Greetings! Welcome to the August edition of CoinWeek FAQ’s Q & A with Charles Morgan and Hubert Walker.
Each month, we take some of the more interesting questions from the reader mailbag and answer them in our unique, analytical way.
If you have a question for us, email us at email@example.com
Q. I’ve acquired over 600 proof sets and now I’m at a crossroads. Are these things worth holding onto?
A. Well, we guess it all depends on what your goals are. 600+ proof sets must take up a lot of space, not to mention that proof sets require special care so as to not ruin the coins. Our guess is that you probably don’t have 600 19th century or pre-1955 proof sets, so in all likelihood, your proof sets aren’t going to be in-demand collectibles for some time.
So here’s our suggestion: If you want to sell the sets, the best way may be to join a local coin club and offer them at auction. Live auctions at local clubs will bring you top dollar for common items. You won’t have to pay eBay fees, you won’t have to ship the coins to someone you don’t know, and you’ll get paid cash on the spot. This last week, Charles attended a local coin club to give a presentation and saw three common Kennedy half dollar clad proofs sell for $12 each. That’s an unbelievable price.
We might also suggest that you refine your collecting goals. There’s nothing wrong with accumulating coins – lots of people do it – but if you want to challenge yourself to put together something truly special, consider taking the money you’ll earn off your sets and use it towards the purchase of something memorable. Our advice? A proof for proof swap. Sell most of your 600 sets and put the money into 19th century minor proof sets, which are cents, three-cent nickels, and five-cent nickel coins. These are so much more fun and have better upside for the future.
The best part? They aren’t that expensive right now.
Q. How does a coin go from MS-66 to MS-67? Isn’t that grade inflation? I am a registry set collector and I see this all the time.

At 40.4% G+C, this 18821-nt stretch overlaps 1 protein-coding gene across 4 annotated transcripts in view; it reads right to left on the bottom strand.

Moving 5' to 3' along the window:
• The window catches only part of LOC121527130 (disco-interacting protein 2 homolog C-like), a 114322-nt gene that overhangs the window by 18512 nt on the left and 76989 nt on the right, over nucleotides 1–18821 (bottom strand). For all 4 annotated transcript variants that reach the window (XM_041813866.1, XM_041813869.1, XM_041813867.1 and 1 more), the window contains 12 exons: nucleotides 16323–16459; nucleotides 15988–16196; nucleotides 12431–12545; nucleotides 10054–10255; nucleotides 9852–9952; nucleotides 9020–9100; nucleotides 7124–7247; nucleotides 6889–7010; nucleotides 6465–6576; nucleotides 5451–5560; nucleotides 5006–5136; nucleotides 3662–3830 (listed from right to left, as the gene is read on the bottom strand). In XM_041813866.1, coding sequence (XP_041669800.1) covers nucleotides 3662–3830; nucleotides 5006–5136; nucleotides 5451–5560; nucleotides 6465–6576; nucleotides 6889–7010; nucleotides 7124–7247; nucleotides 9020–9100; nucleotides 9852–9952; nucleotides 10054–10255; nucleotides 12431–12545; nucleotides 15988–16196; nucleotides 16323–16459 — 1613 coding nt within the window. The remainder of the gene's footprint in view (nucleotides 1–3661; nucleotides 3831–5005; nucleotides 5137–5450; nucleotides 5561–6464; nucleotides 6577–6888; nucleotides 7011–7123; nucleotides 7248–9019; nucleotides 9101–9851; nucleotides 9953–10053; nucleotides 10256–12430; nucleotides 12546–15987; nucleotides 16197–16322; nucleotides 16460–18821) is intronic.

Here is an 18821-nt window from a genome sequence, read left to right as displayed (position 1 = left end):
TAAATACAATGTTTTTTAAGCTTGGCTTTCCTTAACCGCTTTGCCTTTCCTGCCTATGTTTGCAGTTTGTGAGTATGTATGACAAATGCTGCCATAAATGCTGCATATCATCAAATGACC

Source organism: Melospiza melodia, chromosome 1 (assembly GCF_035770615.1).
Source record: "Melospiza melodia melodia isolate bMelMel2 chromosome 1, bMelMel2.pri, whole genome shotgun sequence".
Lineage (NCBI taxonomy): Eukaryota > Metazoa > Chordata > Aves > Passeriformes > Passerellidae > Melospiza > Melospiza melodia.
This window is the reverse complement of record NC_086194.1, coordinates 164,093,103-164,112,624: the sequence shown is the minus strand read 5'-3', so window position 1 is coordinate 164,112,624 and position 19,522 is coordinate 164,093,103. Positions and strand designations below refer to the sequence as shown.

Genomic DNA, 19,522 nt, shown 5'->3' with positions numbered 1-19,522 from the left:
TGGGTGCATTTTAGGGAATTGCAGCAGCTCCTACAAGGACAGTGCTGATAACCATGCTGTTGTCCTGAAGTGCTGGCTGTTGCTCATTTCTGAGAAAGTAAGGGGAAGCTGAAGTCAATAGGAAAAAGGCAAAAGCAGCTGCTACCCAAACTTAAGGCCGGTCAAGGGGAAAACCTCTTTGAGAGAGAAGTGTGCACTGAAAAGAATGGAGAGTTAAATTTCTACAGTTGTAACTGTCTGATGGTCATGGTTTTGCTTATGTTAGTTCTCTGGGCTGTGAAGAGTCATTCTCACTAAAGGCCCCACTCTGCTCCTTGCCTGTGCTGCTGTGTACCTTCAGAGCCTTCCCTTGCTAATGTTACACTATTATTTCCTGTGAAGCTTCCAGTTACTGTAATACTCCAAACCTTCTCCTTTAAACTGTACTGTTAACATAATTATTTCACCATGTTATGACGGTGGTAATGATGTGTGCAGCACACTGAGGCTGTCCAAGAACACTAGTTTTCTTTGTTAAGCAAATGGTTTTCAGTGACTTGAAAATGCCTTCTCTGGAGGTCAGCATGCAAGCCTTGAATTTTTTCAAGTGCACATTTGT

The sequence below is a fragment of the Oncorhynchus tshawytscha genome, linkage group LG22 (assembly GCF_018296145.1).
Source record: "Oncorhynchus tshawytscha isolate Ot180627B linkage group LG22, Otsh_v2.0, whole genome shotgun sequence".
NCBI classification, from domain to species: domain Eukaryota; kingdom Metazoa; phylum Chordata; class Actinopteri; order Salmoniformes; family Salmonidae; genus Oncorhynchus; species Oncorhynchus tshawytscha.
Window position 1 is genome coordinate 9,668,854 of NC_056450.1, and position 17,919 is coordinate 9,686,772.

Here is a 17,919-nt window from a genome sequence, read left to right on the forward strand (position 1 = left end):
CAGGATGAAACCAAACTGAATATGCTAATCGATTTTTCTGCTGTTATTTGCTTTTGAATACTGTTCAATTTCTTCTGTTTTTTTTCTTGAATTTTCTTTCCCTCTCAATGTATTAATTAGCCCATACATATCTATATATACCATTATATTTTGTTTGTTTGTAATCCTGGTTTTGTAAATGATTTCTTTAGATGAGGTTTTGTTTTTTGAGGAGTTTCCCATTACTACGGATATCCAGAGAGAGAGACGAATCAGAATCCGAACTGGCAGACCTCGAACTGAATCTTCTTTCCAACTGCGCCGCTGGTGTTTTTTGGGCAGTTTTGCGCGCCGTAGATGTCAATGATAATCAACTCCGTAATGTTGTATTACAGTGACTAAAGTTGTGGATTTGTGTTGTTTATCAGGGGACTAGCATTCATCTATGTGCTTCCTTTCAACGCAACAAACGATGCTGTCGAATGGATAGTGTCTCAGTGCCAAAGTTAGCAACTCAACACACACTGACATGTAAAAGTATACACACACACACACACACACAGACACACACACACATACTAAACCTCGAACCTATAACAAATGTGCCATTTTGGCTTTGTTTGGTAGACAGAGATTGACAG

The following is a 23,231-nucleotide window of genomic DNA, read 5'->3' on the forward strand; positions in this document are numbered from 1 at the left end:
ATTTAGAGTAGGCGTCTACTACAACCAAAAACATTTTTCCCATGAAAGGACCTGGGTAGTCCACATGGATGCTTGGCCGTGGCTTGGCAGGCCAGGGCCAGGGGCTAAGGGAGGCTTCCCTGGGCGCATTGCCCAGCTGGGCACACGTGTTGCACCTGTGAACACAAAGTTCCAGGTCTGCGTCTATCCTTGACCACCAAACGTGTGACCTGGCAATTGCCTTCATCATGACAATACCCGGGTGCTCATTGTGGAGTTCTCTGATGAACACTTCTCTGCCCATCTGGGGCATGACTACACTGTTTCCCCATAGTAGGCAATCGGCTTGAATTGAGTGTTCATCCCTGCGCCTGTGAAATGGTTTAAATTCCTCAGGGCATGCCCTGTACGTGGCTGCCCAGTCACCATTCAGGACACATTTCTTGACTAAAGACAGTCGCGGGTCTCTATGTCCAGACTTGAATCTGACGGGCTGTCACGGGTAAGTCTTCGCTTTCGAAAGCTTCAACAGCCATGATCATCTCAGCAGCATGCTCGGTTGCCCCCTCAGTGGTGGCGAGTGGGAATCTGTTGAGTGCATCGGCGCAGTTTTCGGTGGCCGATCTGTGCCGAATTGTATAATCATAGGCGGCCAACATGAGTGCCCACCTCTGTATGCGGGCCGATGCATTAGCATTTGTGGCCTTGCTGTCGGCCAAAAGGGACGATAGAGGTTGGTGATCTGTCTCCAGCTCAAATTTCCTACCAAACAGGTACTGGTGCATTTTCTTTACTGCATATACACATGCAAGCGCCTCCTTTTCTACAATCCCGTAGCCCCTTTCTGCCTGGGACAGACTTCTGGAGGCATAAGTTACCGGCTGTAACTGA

This is a touchy subject and we understand your concern. Listen. There’s no denying that grade inflation does exist. It’s more noticeable in some series (such as classic gold) than others. And while this is a great topic for a whole article, we’d like to touch on two ways outside of grade inflation that a MS-66 coin becomes a legitimate MS-67 coin.
For starters, the MS-66 very likely could have been undergraded all along. Coin dealers love to spot high-end coins in slabs and resubmit them. This newfound arbitrage adds to their bottom line and keeps their inventories fresh. This is one of the main reasons why on-site grading at coin shows is so popular. Dealers come to the show with a box of MS-66 Morgan dollars, say, and if a few of them upgrade, then they’ve increased the value of their inventory tremendously. The cost of grading at shows is tremendously expensive, but these are professional dealers, many of them topflight numismatists. They know their material and the market well.
The MS-66 could also have been correctly graded when it made 66. It could have been a really strong coin that was held back by one or two technical deficiencies that the coin later overcomes when reviewed by the graders again.
Case in point: let’s say a coin has gorgeous color, beautiful luster, looks fresh and original… but has a thin hairline scratch on the reverse that’s mostly concealed in the devices. The coin graders the first time through could have thought Yeah, this is a nice coin, but the scratch holds it back, what a shame. The second time through, the graders could look at the coin and say Wow! This is fantastic coin. Yes, it has that scratch – but it doesn’t detract that much. We don’t get coins this nice in this series… and there you have it, the coin is now a MS-66+ or a MS-67. We’ve seen CAC sticker coins like this in the low and high grade holders, believe it or not.
As for your registry set, the best advice we can give you is buy the coins you really like. If you want the best coins, buy the best coins and not the coins with the best grades. Sometimes these two factors converge, but often you’ll find a stunning “tweener” that can go either way but has unstoppable eye appeal. These coins are the real winners in the long run because collectors love standout material.
Q. If you had a time machine, which date would you go back to to pick up coins?
Hmmm, well… never mind that our strange modern English would be radically out of place not even one hundred years ago, you’d also have to consider that unless you plan on committing some brazen time crime to get the coins, you’d actually have to buy them… with money! So, given that our contemporary money might not pass muster in the distant or not-so-distant past, we came up with a plan.
We’d travel to the mid-1950s, taking as many Red Seal 1953 notes we could find and patronize the great coin dealers of the day (as advertised in vintage issues of The Numismatist), buying up all the rare date Morgan dollars we can. We’d avoid the 1903-O, of course!
Well, that’s it for this month. Got any questions? Want our opinions about any pressing numismatic matters? If so, drop us a line at firstname.lastname@example.org.